IX: Morgan's Raiders
The account of Morgan’s Raiders is included here because this invasion of the North by Confederate troops included incursions into Gallia County and included Clay Township where the Henry Wise family lived, and because the 7th Ohio Volunteer Cavalry was involved in their pursuit and capture. Salmon Bickel, John Wise Jr. and John M. Alexander’s brother-in-law, John Hill, all served in that regiment. Of these only John Wise Jr. came home alive.
July of 1863, just 4 months after Henry Wise’s death, the war
had reached its climax. On July 3 the Battle of Gettysburg had been
decided and the tide of war had turned in favor of the North. On the
next day, July 4, following a horrendous forty-seven day siege, Vicksburg
finally fell into Union hands. It would be the year 1948 before Vicksburg
would again celebrate the 4th of July. But although history would show
that the tide had turned, the outcome was still very much in doubt
to those who were taking part, and on the day before these two momentous
events took place, another military adventure began, which would cause
concern to the residents of the northern states of Indiana and Ohio.
On July 2, Brigadier General John Hunt Morgan, a Confederate cavalry
commander on the Tennessee-Kentucky border, led 2,500 troops across
the Cumberland River and headed north. He broke through Union lines.
Over the next few days Generals Hobson and Judah assembled a 2,500
man Federal Force for the long chase.104
Morgan’s men reached the Ohio River at Brandenburg,
Kentucky, just west of Louisville, on July 8, and they crossed over into Indiana.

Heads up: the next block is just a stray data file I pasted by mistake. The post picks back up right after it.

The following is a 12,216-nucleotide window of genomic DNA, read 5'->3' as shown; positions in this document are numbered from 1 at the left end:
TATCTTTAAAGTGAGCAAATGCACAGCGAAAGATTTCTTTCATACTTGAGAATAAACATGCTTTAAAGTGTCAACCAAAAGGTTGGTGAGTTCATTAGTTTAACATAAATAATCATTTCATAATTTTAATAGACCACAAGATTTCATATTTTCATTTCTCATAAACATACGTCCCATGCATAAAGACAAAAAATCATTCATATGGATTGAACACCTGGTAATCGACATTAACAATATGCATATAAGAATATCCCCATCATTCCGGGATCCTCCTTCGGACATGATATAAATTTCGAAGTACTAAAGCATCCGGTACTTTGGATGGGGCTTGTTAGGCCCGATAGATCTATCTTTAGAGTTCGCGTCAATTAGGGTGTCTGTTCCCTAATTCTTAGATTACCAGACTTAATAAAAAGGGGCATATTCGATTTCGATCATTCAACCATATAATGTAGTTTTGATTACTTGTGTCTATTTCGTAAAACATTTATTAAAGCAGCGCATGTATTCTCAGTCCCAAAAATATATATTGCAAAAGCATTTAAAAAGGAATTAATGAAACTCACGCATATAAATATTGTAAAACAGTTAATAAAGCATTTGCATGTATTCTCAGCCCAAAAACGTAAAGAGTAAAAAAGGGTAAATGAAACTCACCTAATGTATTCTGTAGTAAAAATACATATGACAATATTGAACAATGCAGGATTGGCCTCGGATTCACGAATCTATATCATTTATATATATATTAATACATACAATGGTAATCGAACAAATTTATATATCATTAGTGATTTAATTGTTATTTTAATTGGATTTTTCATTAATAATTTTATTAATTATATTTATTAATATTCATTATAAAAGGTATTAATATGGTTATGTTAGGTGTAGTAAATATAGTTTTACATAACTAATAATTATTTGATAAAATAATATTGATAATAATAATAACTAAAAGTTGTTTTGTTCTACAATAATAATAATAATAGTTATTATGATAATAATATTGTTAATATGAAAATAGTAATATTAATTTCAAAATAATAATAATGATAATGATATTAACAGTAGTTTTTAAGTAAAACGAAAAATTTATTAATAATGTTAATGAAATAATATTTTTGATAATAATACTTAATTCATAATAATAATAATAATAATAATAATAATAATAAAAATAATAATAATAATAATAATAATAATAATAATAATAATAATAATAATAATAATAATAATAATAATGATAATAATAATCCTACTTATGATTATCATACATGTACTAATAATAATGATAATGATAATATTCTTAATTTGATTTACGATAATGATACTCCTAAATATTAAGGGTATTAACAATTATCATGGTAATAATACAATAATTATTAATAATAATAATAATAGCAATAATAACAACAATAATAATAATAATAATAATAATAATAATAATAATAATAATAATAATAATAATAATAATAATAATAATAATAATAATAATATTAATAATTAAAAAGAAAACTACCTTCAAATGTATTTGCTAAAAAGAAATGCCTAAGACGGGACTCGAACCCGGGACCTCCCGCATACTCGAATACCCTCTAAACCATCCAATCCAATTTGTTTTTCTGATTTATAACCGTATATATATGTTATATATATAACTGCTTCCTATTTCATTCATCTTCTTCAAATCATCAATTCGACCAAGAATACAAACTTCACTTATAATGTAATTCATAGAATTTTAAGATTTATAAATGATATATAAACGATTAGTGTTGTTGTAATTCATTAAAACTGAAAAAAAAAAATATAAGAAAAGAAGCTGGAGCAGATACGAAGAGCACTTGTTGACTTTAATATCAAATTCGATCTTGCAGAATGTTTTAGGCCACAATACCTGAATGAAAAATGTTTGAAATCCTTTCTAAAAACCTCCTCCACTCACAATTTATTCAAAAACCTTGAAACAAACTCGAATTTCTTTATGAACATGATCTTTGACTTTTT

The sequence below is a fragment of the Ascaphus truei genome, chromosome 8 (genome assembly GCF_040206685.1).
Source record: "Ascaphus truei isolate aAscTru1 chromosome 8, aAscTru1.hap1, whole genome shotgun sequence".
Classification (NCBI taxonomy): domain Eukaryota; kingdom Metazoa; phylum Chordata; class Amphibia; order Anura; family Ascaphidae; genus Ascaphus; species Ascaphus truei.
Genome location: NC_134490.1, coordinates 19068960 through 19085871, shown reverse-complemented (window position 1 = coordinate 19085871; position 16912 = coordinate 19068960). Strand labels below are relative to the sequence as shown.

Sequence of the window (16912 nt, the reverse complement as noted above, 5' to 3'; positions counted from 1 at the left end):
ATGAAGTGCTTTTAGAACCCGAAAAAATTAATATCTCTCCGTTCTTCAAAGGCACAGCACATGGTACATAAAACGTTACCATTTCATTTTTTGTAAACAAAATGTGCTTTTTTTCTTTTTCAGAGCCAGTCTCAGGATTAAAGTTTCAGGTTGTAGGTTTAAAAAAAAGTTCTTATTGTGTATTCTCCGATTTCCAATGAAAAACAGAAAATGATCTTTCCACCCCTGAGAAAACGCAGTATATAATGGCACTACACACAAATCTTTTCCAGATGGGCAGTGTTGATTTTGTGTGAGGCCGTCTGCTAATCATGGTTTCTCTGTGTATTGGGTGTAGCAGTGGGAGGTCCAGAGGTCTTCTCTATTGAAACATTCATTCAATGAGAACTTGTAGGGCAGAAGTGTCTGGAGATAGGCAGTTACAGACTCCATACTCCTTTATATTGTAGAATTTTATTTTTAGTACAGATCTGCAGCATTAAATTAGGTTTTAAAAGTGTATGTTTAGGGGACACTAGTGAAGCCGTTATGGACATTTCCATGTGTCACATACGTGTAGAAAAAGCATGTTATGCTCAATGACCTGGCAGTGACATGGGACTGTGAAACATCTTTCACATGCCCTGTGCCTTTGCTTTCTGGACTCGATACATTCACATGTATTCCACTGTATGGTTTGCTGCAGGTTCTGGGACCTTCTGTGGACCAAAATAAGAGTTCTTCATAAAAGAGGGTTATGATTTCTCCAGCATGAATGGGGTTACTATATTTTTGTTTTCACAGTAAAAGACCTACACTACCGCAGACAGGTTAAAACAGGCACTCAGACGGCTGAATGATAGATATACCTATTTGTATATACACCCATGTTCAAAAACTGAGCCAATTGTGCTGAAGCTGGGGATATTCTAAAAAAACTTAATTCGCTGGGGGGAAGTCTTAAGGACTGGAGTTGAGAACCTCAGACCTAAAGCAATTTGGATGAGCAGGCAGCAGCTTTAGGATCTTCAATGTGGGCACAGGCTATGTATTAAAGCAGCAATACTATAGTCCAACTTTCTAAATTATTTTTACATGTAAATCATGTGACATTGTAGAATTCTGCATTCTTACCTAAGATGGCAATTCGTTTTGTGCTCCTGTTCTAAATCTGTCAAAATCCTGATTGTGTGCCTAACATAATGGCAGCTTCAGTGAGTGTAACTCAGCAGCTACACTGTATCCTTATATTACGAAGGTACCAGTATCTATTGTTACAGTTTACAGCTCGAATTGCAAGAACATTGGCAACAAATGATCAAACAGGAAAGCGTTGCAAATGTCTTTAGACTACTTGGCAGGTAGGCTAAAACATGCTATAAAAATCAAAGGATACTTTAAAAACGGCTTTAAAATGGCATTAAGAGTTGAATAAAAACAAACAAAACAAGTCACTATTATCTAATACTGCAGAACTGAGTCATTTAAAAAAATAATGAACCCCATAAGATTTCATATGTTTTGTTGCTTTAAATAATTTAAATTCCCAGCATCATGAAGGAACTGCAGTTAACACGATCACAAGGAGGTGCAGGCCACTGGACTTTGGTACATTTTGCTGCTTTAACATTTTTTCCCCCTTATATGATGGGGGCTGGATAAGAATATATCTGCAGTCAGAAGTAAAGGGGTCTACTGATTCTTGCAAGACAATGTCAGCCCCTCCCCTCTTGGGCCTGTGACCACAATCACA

Hobson’s men crossed the river the next day. Now, deep in enemy territory,
Morgan began to experience the disadvantages of being the invader. He began to
be harassed by local militia, and even ordinary citizens. But he left a trail
of destruction for his pursuers. He burned bridges, destroyed rail lines and
foraged for food and horses. On July 10, Hobson was five miles behind Morgan.
He was being slowed by Morgan’s tactics, and was especially hampered by
being unable to obtain fresh horses. Food, however, wasn’t a problem as
it was reported that the local populace kept the troops so well fortified they
complained of being overfed.105
Morgan crossed into Ohio on July 13. By that time he
had lost 500 of his troops to Hobson’s pursuers and to local militia. He
then crossed through what are today Cincinnati’s northern suburbs, and
then headed southeast again towards the Ohio River, and reached Ripley on the
14th. By this time escape back into friendlier Confederate territory seemed to
be uppermost on his mind, but he decided to not attempt a crossing here, and
instead would head for Buffington Island in Meigs County, where fording could
be done in water only two feet deep. General Judah had given up the land chase,
and had boarded steamboats in Louisville and was heading upstream, hoping to
head Morgan off.
On the 15th Morgan’s men set out for Buffington
Island. Brigadier General J. D. Cox, sent this message to the mayor of Gallipolis: “The
militia of Gallipolis may remain in that vicinity. If Morgan should be heard
of as positively moving in that direction, they must be used to fell timber into
the roads and remove planking of bridges, so as to delay him till our troops
can overtake him. Show this to the militia commanders as authority. We do not
think Morgan will get across the Scioto; but if he does, the directions above
should be spread every where and carried out by the militia and people.”106
Morgan did cross the Scioto, and later that day he was
in Jackson, just outside Gallia County. Military communiqués on that day
show Federal commanders trying to guess where Morgan will go. One mentions that
the force in Gallipolis is sufficient to prevent him from trying to cross there.